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Will Sea Turtles Be The Big Victims of the Gulf Oil Spill?

Kemp's ridley sea turtle
Kemp’s Ridley sea turtle trudges through beach, photo by krembo1

The sea turtles in the Gulf of Mexico may turn out to be the ones in the most trouble from the Deepwater Horizon oil spill. Even though they haven’t shown signs of oil, they may be ingesting it.

Dr. Mike Ziccardi, a veterinarian who runs the Oiled Wildlife Care Network and is handling all the non-bird oiled wildlife in the gulf, now says they’re getting a high number of dead turtles, 156 so far. Mostly juveniles and mostly the rarest kind, Kemp’s Ridley, reports. The dead sea turtles “are in higher numbers than you would expect,” he told Reuters.

No one is sure what killed the turtles. There was Dr. Ziccardi was initially very cautious, noting that turtles just wash up dead this time of year and that they showed no oil. Some blamed shrimpers. OnEarth, the NRDC blog, says that Sea Turtle Restoration Project (STRP) estimates fishermen kill 25,000 sea turtles each year.  And that’s way down from a decade ago, before the mandated Turtle Exclusion Device, when 86,000 were wiped out.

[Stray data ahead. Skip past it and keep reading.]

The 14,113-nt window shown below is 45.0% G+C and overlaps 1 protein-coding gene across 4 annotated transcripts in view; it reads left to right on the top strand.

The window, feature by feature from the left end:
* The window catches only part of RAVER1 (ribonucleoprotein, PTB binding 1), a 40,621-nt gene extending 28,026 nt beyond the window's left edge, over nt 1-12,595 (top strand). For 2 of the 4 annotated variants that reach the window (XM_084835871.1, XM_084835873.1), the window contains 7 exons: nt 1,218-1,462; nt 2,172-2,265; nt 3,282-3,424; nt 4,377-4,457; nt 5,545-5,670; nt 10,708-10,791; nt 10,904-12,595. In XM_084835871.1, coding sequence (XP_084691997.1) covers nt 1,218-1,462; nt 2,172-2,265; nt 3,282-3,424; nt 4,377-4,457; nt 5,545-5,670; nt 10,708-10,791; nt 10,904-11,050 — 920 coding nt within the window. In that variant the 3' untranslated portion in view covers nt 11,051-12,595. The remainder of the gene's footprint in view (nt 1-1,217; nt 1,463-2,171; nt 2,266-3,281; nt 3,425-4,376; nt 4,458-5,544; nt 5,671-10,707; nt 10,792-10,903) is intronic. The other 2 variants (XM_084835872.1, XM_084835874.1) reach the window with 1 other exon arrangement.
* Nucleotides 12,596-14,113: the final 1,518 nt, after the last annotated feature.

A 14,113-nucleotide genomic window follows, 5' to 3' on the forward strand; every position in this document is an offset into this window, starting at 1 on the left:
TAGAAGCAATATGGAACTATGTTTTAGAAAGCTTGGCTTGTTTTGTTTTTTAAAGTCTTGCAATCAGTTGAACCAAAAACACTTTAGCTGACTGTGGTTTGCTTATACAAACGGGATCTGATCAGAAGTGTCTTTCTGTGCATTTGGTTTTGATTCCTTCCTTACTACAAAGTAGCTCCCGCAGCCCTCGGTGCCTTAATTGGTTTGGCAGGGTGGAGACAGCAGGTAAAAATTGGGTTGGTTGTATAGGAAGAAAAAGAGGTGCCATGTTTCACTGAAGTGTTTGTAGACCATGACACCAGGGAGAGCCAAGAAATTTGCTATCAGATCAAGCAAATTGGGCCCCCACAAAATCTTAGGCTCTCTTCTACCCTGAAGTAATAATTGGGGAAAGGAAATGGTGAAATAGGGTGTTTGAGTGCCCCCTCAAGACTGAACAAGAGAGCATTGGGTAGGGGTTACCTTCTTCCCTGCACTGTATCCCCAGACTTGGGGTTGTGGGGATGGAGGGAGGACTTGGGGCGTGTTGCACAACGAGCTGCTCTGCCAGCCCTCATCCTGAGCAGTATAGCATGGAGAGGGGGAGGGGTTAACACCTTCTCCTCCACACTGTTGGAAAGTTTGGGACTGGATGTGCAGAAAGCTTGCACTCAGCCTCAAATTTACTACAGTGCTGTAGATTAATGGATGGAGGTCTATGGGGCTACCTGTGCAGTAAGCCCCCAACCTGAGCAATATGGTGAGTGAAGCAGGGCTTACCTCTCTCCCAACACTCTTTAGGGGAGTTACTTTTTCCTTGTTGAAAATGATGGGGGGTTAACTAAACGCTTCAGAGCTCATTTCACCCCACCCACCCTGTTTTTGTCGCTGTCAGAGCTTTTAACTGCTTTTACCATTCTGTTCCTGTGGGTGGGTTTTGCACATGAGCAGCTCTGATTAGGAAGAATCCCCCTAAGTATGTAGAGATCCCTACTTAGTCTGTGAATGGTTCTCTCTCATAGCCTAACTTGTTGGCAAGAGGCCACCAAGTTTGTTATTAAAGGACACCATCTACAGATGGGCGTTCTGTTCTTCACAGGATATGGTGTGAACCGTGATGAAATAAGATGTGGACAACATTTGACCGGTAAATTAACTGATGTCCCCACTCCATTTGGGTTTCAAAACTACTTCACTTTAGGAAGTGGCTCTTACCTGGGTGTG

Now Dr. Ziccardi he’s contemplating something more insidious: that they are injesting the oil but it doesn’t show up on the outside. “Marine mammals and sea turtles are much more likely to have less apparent external exposure and greater internal exposure than avian species,” he wrote on his blog. Animals that don’t show oil can have internal oil damage. Sometimes you can see it in their feces but others have “sub-apparent internal exposure.” You can find that by looking for microscopic toxin damage or chemical analysis, he says.

Kemp’s Ridley’s are critically endangered and only found in the gulf and on the east coast. They’re carnivorous bottom-feeders, exactly what you don’t want to be in this oil spill. It’s the smallest sea turtle, nests during the day and en masse at sites called arribadas. In 1947 42,000 nested in one day near Rancho Nuevo, Mexico. That fell to 5,00, but has climbed up to 7,866 in 2006. They nest at Padre Island, TX, too, but only 127 nests were counted in 2007.

A big set back was a 1979 oil spill in the Gulf of Mexico, the Ixtoc I,  that’s a lot like Deepwater Horizon. the Blow Out Preventer failed. The spill was slow moving. Relatively few dead animals were found. Though the direct link was never found, the Times says, the population went way down.

All seven species of sea turtle are either endangered or threatened and five live in the Gulf of Mexico, the Parks Service says. The other big threat to sea turtles is people stealing the eggs and eating the females when they go ashore to lay them. It’s mostly outlawed, but just this week Mexican cops caught two guys with 5,800 eggs near Acapulco.  In Denespar, Indonesia, cops confiscated 71 huge, endangered green sea turtles about to be served as food in a stall, the AP reports. The Jakarta Post says they also just caught men smuggling 12,000 turtle eggs in cigarette cartons aboard a ferry.

Looks like we might not have oiled birds being soaped up for camera, but something much slower and grimmer.

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